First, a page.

Difference with HMAS Otway is that it has been a permanent feature of Holbrook for 19 years - 3801 worked in the Hunter Region for 62 years, starting a month after it was built, 23 years before HMAS Otway was launched and 54 years before the Otway memorial was dedicated.
No different to claiming HMAS Hobart (D63) as a Hunter icon because it underwent an overhaul at the State Dockyard - Modification of Hobart and the overhaul of 3801 couldn't be any more different. 3801 was stripped down completely. This didn't happen to Hobart until 1962, when it was scrapped.
Being a "popular visitor" doesn't make it a Hunter icon - But being popular with tourists does? You said it yourself a popular tourist (dare I say it, maybe even an icon).
Your arguments are rather inconsistent. You can't argue something applies to one thing and then argue the very same thing does apply to another. --AussieLegend () 21:06, 17 June 2016 (UTC)
While 3801 did have a connection with the Hunter region, tend to agree that it isn’t notable enough to be classified as an icon of the region. If it was dedicated to Newcastle Flyer services, built or based in the region for much of its life in the area, then the case would be stronger, but that doesn’t appear to be the case. From the evidence it was one of a class of 30 that operated these services with no evidence that it appeared any more often than the others.
As it was built and based in Sydney, it is more of an icon of that city. The Hunter was just one of many regions that it operated in. As the most travelled steam engine in Australia, it is likely to be the most well known, and thus appear in the press more often than others. But just because it appears in file footage on the telly, isn’t enough to make it notable to the area.
It’s a bit like a person, to include them as notable to the region they need to have been born in, raised in, or made a contribution of note, rather than just being a notable person visiting in their ordinary course of business. — Preceding unsigned comment added by 115.186.225.74 (talk) 02:45, 24 June 2016 (UTC)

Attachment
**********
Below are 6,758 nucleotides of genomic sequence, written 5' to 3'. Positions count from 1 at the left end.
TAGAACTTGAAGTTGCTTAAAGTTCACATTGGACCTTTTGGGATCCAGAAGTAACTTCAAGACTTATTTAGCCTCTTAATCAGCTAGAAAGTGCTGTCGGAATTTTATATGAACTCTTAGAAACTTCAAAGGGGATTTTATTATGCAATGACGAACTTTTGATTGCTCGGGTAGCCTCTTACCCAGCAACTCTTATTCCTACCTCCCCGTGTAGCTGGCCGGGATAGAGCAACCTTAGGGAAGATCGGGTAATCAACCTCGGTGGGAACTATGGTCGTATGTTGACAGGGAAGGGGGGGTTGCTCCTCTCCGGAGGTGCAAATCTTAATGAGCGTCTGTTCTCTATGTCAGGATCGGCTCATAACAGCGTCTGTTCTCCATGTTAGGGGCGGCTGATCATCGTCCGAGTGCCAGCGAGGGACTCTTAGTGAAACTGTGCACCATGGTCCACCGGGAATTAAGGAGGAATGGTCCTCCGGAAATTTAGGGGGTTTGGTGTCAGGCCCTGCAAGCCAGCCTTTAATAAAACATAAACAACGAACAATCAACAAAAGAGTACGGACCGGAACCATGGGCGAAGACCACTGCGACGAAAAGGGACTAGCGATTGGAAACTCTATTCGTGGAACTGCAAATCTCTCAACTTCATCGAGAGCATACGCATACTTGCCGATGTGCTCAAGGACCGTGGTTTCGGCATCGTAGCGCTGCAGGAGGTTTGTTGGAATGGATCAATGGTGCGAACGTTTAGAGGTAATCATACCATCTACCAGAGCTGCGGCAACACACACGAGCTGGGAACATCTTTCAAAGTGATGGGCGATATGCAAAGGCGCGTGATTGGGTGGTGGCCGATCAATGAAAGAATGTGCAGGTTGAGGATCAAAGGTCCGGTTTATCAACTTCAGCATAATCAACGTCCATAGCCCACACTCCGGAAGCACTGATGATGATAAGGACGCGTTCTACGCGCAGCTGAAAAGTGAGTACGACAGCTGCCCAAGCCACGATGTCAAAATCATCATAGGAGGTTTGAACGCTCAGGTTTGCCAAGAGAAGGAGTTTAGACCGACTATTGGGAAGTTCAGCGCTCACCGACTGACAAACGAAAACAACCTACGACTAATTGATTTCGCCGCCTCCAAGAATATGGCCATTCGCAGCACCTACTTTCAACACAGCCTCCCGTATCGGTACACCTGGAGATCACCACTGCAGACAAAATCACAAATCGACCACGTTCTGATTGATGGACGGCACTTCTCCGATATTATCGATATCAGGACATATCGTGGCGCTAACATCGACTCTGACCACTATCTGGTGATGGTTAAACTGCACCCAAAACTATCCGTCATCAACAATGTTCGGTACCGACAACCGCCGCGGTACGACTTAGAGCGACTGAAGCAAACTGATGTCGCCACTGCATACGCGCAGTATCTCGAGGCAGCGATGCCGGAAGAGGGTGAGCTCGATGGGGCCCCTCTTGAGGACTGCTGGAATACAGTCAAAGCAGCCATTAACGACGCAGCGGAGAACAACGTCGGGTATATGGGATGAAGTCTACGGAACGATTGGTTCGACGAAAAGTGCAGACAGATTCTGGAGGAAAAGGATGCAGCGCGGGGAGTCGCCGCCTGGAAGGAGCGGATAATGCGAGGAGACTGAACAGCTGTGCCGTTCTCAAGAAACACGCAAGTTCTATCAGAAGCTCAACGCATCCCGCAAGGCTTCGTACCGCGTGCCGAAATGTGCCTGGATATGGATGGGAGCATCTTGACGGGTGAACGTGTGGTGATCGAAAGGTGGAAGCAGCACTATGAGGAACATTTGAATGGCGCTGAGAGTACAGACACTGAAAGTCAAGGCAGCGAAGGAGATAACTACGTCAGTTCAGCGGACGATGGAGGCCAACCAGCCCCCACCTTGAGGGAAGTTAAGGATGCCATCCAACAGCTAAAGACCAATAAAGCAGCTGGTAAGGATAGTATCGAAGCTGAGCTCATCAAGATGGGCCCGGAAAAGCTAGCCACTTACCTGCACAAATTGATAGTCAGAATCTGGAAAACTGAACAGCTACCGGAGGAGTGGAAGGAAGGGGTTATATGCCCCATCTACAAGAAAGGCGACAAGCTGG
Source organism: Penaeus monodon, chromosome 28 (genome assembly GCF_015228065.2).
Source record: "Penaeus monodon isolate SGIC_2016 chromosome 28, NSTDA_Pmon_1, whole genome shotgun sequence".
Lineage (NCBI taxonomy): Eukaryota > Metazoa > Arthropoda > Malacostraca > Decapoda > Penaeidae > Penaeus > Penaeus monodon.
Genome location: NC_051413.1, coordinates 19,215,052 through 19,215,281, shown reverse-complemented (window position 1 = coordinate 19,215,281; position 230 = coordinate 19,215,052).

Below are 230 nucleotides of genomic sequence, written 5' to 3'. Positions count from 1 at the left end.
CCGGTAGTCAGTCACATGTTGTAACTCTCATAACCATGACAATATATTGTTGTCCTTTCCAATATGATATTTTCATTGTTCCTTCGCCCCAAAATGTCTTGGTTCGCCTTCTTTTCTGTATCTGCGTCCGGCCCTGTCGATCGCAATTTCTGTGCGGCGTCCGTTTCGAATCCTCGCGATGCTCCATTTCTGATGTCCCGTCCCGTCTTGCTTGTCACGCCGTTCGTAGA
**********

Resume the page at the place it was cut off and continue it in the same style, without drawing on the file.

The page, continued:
Your arguments are remarkably similar to those of Rad1x11, and they fail for the same reasons.
If it was ... built or based in the region for much of its life in the area, then the case would be stronger, but that doesn’t appear to be the case. - As I've already pointed out, 3801 worked extensively in the Hunter Region for 62 years, starting a month after it was built. That is well beyond its operational lifetime. A very major overhaul, where it was virtually rebuilt from the ground up, was carried out here.
As it was built and based in Sydney, it is more of an icon of that city. - That doesn't exclude it being an icon somewhere else. Also as I've already pointed out, The Sydney Opera House is an Australian, New South Wales and Sydney icon, despite never having left Sydney.
But just because it appears in file footage on the telly - It's not just in file footage. That's a silly thing to argue.
It’s a bit like a person, to include them as notable to the region they need to have been born in, raised in, or made a contribution of note - Again, see the above. --AussieLegend () 04:54, 24 June 2016 (UTC)